Beyond violence, there were many emotions not regularly displayed on the show, but when they were, you knew a situation had really impacted the characters.

A show that uses violence and emotional theatrics all the time quickly makes those moments meaningless to the audience. By being disciplined, Dragnet made these moments truly matter to its audience which is a key to a powerful drama.

Ten Things I Love About Dragnet, Part Two

Continuing with our look at the ten things I love about Dragnet (See Part One)

7) The Music

The show’s incidental and theme music was one of it’s big assets starting from its third episode on radio until it went off the air in 1970. The show’s signature opening notes, followed by the disclosure that what you’re about to hear/see is true, ranks among the most iconic show openings ever.

But the music does more than that. After the opening notes, both the 1950s and 60s versions have different opening and closing themes, both of which are good, though I prefer the 1950s version as it’s just a bit more dramatic.

And once you get into the episode, the incidental music is able to convey sadness, excitement, or bemusement equally well. It’s a particular stand out over radio. In the 1950s, radio producers began cutting back on music, particularly on detective programs. Once you got to the mid-1950s, every single NBC program other than Dragnet was using the same set of canned and generic incidental and transition music. Dragnet continued to use high-quality music that set the mood and helped to tell the story.

6) Those Quirky Characters…

Dragnet had some wonderfully quirky characters throughout its run in terms of the witnesses, victims, and criminals.

The many memorable characters include:

  • the cranky religious book store owner in, “The Big Little Jesus” who was playing a long-term game of chess by mail.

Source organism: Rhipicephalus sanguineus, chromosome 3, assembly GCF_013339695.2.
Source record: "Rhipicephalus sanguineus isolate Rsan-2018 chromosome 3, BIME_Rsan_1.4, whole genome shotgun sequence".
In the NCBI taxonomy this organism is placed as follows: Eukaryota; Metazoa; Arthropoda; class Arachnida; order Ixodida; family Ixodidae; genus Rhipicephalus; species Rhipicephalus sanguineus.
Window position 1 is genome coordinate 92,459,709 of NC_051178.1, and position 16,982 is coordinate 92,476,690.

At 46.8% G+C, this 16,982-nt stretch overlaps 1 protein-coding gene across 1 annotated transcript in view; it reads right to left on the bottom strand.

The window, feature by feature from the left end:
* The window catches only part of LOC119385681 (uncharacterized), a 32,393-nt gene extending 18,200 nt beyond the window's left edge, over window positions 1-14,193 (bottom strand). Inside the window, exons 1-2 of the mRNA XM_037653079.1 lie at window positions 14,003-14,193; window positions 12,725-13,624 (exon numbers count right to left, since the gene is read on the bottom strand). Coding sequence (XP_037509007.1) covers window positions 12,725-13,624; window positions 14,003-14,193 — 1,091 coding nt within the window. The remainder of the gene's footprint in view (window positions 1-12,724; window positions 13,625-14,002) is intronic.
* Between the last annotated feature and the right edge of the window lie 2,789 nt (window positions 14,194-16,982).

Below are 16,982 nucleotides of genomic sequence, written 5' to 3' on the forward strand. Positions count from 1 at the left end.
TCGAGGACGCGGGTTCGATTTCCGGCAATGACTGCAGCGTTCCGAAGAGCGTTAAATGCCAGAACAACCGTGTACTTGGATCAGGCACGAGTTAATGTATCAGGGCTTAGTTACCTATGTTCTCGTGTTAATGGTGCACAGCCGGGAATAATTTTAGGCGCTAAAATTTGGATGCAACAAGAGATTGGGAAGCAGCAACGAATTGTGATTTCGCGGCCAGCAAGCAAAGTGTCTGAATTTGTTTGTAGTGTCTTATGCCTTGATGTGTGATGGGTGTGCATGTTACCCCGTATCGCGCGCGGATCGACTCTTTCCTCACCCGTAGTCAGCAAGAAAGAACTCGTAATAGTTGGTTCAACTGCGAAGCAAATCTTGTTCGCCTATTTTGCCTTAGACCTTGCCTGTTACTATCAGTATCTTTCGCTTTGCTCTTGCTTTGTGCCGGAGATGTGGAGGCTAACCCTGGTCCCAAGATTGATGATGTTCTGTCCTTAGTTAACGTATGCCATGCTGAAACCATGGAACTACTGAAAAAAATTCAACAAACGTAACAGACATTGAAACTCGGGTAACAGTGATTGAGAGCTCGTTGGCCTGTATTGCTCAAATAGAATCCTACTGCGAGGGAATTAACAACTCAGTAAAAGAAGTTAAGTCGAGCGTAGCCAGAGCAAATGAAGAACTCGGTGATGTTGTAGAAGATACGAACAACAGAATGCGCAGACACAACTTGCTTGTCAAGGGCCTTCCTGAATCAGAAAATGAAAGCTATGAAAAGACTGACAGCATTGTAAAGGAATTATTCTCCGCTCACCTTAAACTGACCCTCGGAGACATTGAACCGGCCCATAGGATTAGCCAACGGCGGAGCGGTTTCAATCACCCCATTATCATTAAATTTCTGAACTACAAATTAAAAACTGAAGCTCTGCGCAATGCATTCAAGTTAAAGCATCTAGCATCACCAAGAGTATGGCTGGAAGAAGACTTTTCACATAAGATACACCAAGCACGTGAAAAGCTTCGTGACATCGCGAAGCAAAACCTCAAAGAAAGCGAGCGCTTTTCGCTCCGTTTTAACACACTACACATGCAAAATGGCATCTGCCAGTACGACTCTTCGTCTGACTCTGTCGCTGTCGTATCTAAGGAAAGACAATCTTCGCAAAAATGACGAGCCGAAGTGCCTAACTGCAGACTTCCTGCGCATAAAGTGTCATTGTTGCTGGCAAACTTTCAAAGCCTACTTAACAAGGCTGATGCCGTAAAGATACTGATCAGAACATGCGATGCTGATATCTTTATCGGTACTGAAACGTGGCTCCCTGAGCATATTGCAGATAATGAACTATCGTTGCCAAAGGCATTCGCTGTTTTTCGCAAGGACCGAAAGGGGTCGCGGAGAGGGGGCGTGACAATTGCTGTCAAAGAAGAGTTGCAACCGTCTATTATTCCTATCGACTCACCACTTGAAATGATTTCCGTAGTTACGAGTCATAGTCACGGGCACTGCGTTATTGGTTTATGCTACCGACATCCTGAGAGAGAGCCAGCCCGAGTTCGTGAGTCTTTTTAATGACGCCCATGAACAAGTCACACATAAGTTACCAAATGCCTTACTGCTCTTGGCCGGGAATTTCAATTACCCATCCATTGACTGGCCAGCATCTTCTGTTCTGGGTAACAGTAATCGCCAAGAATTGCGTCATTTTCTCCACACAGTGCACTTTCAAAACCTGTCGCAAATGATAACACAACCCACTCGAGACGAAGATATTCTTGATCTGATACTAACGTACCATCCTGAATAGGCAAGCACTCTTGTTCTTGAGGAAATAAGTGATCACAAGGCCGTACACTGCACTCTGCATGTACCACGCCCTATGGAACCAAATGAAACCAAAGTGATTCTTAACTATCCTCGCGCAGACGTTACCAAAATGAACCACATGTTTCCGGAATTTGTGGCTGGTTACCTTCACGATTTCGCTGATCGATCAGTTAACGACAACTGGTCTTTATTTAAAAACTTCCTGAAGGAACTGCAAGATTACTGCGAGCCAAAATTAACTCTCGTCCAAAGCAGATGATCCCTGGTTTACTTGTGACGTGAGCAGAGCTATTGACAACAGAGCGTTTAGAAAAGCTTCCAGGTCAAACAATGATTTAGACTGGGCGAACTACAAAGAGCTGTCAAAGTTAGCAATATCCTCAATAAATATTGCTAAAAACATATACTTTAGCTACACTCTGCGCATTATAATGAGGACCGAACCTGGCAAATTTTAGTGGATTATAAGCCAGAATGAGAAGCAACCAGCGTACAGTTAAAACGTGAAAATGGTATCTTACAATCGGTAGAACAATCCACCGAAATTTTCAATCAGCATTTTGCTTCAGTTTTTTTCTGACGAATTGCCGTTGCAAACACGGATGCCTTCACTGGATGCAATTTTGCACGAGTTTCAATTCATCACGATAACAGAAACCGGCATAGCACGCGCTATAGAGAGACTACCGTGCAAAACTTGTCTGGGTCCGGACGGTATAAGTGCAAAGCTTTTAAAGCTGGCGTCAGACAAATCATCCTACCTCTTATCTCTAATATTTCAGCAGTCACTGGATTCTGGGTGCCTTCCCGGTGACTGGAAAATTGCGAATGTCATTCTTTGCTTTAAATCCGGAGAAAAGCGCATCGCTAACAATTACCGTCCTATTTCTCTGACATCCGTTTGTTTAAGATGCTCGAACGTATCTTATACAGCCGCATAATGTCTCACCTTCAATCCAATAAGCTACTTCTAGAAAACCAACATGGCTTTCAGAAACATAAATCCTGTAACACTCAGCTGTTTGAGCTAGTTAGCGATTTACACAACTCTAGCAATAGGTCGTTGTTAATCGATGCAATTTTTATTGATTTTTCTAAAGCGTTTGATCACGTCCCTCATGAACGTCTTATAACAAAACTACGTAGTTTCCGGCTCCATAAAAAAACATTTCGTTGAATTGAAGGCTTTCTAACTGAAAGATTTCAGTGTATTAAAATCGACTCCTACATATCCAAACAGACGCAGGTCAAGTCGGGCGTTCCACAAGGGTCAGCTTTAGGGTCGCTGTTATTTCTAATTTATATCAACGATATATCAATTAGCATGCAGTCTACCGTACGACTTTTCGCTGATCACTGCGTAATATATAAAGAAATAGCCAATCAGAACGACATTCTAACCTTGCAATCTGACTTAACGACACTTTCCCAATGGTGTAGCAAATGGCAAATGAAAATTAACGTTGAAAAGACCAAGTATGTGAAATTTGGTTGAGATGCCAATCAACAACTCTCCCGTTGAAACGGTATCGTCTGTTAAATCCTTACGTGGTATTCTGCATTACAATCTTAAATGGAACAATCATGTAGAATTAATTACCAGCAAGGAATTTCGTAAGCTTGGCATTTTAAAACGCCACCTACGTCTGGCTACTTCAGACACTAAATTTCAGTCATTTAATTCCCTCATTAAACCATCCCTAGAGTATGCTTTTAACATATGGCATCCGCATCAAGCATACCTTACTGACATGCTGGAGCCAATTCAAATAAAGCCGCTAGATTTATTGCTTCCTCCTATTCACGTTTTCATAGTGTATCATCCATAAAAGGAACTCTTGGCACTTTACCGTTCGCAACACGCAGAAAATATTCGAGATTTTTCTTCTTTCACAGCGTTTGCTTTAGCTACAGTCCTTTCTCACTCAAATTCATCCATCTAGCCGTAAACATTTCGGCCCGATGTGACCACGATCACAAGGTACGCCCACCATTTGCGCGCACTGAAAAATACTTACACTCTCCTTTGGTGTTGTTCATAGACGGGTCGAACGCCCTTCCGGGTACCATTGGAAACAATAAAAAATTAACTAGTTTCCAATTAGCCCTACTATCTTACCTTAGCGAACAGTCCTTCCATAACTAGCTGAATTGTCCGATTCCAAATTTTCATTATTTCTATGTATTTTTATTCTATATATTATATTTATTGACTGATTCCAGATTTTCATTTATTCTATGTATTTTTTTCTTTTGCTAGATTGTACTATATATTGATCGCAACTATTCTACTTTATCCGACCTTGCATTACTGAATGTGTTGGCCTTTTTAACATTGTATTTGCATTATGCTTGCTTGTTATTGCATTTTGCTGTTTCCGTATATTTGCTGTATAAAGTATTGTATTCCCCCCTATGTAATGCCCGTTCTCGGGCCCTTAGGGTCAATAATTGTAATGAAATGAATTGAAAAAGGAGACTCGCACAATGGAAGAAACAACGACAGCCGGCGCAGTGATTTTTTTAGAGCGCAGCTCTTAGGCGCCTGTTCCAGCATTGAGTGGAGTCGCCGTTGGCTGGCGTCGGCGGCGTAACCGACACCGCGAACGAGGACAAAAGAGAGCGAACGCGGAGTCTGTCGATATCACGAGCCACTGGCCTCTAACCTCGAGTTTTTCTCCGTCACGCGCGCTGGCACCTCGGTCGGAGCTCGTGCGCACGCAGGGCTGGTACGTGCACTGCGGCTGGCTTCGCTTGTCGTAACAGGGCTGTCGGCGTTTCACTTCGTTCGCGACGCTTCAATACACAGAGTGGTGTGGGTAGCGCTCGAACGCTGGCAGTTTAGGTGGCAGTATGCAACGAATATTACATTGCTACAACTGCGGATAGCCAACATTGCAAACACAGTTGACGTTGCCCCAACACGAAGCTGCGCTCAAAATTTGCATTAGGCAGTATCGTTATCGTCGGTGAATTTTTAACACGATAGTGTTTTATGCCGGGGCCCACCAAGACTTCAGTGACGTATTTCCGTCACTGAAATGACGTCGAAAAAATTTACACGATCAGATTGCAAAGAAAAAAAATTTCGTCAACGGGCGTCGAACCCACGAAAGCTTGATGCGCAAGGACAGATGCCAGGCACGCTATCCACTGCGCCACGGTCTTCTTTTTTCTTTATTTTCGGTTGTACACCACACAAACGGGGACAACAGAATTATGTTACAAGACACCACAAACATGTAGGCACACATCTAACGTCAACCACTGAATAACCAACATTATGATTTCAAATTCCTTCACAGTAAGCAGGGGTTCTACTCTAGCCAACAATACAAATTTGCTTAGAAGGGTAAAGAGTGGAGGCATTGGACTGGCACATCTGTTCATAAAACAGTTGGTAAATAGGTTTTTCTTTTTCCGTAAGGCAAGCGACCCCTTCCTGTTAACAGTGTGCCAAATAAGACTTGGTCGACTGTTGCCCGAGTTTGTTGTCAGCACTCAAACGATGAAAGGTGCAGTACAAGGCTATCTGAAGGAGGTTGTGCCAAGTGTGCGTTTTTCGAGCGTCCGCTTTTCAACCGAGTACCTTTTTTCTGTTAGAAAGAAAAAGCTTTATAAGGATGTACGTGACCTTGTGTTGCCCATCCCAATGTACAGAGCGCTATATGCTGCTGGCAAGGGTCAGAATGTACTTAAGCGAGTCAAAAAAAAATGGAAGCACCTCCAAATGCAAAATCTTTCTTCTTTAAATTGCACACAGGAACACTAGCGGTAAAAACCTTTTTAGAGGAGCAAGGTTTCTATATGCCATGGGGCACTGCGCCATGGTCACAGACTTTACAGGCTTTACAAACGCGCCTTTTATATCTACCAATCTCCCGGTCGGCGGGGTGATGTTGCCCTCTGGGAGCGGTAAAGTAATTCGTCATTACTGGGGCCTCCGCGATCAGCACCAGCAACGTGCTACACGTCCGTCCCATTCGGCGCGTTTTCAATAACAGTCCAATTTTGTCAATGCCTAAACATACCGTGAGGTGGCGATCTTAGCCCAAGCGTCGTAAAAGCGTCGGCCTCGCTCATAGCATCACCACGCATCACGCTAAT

• the drifter killer in, “The Big Cast.”
  • the tortured woman who stole a baby in, “The Big Mother.”
  • the guy who collects exotic fish in, “The Big Frank.”
  • the young thief dressed in a superhero costume in “Burglary: DR-31.”  He stole movie memorabilia to further fantasies that let him escape for a few moments from school bullies and an overbearing mother.

Dragnet has the best guest characters. They only showed up for one story but they left an impact on audiences. The best Dragnet side characters could be funny or tragic, but they’re memorable. They also added a touch of humanity. While some of them are funny, just like the banter between Smith and Friday, they rarely went over the top, which makes them feel grounded and like real people.

5) The Sound Effects

The radio version of Dragnet has the best sound effects of any program during the Golden Age of radio. Most programs took the philosophy of doing the bare minimum, maybe an effect or two to ground the listeners in the scene.

Dragnet employed five sound effects men to create rich scenes where the sound showcases the location or activity going on perfectly. The many fine details in the sound of a Dragnet episode create a feeling of authenticity. You feel like you’re there with Joe Friday and his partner rather than hearing a radio episode. Even today, most modern radio producers don’t put this much effort into their soundscapes. Dragnet was decades ahead of its time in terms of the detail and quality of sound effects they used.

4) The Variety

Most detective programs and police programs have focused on murder investigations. There’s a reason for that: murder is a heinous crime. We all understand why it’s wrong and why the killer needs caught.

While Dragnet has its fair share of murder cases, Joe Friday works out of nearly every division in the LAPD at one time or another: Burglary, Juvenile, Robbery, Bunco, as well as more specialized divisions. This allows us to see procedures and parts of the police force that never are prominent on other shows.

Dragnet was cognizant that we may not care about these other crimes as much as murder, but they highlight victims hurt by activities like the obituaries racket, so we’ll care and understand why this crime is a real problem.

This approach has its drawbacks. The biggest is in the Dragnet 1969 series where they had Friday and Gannon working out of a lot of departments (like public affairs) which didn’t arrest people. Some were still interesting, but others were dull. Police officers sitting at a cabin in the woods and talking about race relations is something even Jack Webb couldn’t make interesting.

It also compromises on realism to have Friday switching departments every week, but it serves the show’s dramatic purposes and allows us to see a whole other side to police work you just didn’t see in other programs.

Next week, we wrap up the series by looking at the three things I like most about Dragnet.